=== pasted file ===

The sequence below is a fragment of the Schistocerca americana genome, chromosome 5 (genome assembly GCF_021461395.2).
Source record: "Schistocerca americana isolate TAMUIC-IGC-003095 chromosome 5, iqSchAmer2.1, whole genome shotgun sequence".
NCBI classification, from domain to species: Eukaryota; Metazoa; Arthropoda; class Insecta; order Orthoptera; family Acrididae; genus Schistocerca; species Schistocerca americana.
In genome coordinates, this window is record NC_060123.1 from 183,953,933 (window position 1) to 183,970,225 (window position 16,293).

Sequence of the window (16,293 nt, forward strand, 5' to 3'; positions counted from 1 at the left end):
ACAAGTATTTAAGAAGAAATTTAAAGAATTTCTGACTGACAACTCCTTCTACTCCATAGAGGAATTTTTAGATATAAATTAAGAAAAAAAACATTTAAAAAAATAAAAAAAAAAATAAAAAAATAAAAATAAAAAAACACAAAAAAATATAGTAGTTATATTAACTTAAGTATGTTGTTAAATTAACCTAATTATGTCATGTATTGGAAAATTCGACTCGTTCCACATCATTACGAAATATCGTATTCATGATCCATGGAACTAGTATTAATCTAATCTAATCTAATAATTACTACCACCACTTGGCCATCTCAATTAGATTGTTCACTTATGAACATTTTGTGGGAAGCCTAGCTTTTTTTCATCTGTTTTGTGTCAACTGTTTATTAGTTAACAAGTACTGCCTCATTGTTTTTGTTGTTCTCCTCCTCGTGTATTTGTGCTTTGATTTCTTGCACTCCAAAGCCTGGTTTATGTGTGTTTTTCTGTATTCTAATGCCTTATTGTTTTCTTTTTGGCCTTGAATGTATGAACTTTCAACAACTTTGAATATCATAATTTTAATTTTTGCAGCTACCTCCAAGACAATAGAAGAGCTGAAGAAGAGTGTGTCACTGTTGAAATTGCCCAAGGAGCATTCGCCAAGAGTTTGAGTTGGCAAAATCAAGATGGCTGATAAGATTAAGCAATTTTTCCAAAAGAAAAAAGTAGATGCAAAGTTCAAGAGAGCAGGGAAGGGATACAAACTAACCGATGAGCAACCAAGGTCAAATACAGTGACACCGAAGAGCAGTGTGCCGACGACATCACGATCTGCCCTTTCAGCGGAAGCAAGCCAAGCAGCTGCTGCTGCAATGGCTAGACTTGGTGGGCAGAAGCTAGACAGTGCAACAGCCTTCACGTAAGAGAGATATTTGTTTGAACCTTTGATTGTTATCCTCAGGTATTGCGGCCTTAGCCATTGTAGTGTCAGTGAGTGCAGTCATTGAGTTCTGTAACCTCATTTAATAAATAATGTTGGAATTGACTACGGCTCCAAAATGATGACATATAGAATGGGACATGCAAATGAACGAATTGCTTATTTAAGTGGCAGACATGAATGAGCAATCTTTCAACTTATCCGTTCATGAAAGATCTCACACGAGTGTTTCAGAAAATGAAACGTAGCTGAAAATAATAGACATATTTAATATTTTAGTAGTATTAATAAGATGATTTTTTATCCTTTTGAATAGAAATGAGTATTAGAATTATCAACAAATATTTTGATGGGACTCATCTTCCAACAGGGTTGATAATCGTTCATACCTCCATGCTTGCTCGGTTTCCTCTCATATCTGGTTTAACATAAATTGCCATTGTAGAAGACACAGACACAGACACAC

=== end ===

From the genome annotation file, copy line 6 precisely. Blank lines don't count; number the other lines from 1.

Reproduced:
ACAAGTATTTAAGAAGAAATTTAAAGAATTTCTGACTGACAACTCCTTCTACTCCATAGAGGAATTTTTAGATATAAATTAAGAAAAAAAACATTTAAAAAAATAAAAAAAAAAATAAAAAAATAAAAATAAAAAAACACAAAAAAATATAGTAGTTATATTAACTTAAGTATGTTGTTAAATTAACCTAATTATGTCATGTATTGGAAAATTCGACTCGTTCCACATCATTACGAAATATCGTATTCATGATCCATGGAACTAGTATTAATCTAATCTAATCTAATAATTACTACCACCACTTGGCCATCTCAATTAGATTGTTCACTTATGAACATTTTGTGGGAAGCCTAGCTTTTTTTCATCTGTTTTGTGTCAACTGTTTATTAGTTAACAAGTACTGCCTCATTGTTTTTGTTGTTCTCCTCCTCGTGTATTTGTGCTTTGATTTCTTGCACTCCAAAGCCTGGTTTATGTGTGTTTTTCTGTATTCTAATGCCTTATTGTTTTCTTTTTGGCCTTGAATGTATGAACTTTCAACAACTTTGAATATCATAATTTTAATTTTTGCAGCTACCTCCAAGACAATAGAAGAGCTGAAGAAGAGTGTGTCACTGTTGAAATTGCCCAAGGAGCATTCGCCAAGAGTTTGAGTTGGCAAAATCAAGATGGCTGATAAGATTAAGCAATTTTTCCAAAAGAAAAAAGTAGATGCAAAGTTCAAGAGAGCAGGGAAGGGATACAAACTAACCGATGAGCAACCAAGGTCAAATACAGTGACACCGAAGAGCAGTGTGCCGACGACATCACGATCTGCCCTTTCAGCGGAAGCAAGCCAAGCAGCTGCTGCTGCAATGGCTAGACTTGGTGGGCAGAAGCTAGACAGTGCAACAGCCTTCACGTAAGAGAGATATTTGTTTGAACCTTTGATTGTTATCCTCAGGTATTGCGGCCTTAGCCATTGTAGTGTCAGTGAGTGCAGTCATTGAGTTCTGTAACCTCATTTAATAAATAATGTTGGAATTGACTACGGCTCCAAAATGATGACATATAGAATGGGACATGCAAATGAACGAATTGCTTATTTAAGTGGCAGACATGAATGAGCAATCTTTCAACTTATCCGTTCATGAAAGATCTCACACGAGTGTTTCAGAAAATGAAACGTAGCTGAAAATAATAGACATATTTAATATTTTAGTAGTATTAATAAGATGATTTTTTATCCTTTTGAATAGAAATGAGTATTAGAATTATCAACAAATATTTTGATGGGACTCATCTTCCAACAGGGTTGATAATCGTTCATACCTCCATGCTTGCTCGGTTTCCTCTCATATCTGGTTTAACATAAATTGCCATTGTAGAAGACACAGACACAGACACAC